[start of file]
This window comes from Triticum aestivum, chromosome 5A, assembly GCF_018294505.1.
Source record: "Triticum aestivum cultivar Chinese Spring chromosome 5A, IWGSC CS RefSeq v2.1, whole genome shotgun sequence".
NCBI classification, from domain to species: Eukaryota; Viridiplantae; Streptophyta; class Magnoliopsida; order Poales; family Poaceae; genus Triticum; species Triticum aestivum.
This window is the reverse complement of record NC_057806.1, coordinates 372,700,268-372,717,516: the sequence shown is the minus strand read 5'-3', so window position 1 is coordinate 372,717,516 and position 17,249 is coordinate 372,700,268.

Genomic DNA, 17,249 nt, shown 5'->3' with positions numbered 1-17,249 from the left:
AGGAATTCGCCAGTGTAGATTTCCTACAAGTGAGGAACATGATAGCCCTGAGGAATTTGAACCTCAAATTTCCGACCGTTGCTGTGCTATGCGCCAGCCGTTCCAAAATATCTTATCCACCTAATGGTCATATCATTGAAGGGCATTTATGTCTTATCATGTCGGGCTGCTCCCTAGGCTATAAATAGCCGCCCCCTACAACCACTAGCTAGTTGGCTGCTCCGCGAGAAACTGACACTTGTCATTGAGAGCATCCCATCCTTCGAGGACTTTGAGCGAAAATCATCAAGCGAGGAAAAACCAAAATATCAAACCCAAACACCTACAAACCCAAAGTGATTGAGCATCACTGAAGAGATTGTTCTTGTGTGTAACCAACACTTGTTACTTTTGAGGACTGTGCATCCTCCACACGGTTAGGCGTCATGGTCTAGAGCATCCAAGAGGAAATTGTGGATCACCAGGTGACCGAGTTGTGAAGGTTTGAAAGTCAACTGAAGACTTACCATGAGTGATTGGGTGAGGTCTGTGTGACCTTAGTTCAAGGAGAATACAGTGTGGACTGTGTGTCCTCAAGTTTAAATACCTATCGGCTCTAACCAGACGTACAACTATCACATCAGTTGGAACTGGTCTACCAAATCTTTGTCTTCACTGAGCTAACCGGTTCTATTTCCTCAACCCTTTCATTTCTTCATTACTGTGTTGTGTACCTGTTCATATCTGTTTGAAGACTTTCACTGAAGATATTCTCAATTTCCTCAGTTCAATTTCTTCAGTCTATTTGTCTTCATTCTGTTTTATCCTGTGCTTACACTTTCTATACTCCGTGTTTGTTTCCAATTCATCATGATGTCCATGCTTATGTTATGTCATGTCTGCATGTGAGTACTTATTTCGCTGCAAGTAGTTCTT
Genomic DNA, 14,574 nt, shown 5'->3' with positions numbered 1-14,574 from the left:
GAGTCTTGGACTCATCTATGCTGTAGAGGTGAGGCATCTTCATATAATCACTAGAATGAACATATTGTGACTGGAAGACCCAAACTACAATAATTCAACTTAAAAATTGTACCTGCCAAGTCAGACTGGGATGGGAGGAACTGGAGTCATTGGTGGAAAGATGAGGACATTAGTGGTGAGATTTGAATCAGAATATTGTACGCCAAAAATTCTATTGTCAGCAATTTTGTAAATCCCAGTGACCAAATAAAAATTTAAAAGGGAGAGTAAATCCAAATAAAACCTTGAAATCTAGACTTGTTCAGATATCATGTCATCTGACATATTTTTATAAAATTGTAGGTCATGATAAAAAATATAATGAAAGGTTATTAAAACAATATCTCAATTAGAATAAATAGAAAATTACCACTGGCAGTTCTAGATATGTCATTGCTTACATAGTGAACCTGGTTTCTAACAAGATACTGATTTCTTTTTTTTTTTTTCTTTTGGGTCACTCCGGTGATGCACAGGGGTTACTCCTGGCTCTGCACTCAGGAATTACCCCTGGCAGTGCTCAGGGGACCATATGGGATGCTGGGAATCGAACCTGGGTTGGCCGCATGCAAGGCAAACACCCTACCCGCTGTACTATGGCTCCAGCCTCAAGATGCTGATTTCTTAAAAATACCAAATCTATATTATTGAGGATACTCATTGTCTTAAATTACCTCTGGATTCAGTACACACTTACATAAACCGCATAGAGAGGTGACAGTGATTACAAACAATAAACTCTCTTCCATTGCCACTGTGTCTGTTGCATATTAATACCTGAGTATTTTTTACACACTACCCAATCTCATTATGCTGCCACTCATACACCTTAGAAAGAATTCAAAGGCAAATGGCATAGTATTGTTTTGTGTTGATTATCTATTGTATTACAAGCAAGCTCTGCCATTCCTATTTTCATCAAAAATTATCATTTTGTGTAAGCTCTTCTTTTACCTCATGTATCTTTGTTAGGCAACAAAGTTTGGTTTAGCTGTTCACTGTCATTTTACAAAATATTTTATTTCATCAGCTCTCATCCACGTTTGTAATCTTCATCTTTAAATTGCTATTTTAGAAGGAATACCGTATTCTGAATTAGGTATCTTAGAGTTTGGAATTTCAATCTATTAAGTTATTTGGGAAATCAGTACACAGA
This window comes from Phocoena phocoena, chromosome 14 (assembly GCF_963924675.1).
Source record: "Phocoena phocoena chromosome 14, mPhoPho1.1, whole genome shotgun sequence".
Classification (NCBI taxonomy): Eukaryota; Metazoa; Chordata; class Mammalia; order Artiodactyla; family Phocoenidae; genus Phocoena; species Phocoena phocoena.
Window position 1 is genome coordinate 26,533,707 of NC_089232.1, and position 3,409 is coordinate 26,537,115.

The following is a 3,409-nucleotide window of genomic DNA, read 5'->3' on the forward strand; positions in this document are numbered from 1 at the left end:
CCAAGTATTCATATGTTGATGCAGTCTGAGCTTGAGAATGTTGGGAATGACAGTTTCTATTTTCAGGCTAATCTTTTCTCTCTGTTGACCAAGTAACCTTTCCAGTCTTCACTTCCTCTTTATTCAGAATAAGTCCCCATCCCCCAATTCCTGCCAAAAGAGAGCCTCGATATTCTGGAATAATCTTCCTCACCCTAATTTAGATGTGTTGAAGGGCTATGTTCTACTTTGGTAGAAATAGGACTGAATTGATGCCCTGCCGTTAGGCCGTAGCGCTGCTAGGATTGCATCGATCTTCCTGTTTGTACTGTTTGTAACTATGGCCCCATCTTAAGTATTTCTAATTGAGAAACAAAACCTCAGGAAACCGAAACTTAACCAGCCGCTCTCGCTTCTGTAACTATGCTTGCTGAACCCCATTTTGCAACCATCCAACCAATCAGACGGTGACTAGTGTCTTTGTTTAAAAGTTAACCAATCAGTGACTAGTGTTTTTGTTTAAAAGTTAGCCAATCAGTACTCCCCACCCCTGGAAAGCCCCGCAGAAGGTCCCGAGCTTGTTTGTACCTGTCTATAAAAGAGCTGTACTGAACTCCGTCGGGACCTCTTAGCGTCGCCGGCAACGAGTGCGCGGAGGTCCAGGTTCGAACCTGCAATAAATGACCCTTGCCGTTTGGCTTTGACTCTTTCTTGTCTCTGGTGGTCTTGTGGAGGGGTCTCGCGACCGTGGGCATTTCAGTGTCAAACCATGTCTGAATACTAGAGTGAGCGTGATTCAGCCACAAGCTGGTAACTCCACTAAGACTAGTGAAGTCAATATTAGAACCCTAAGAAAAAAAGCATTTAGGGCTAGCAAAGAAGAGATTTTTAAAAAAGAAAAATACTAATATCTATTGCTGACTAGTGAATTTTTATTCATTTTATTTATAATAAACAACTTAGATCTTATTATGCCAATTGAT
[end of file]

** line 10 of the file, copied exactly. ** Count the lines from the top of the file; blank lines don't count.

Source record: "Phocoena phocoena chromosome 14, mPhoPho1.1, whole genome shotgun sequence".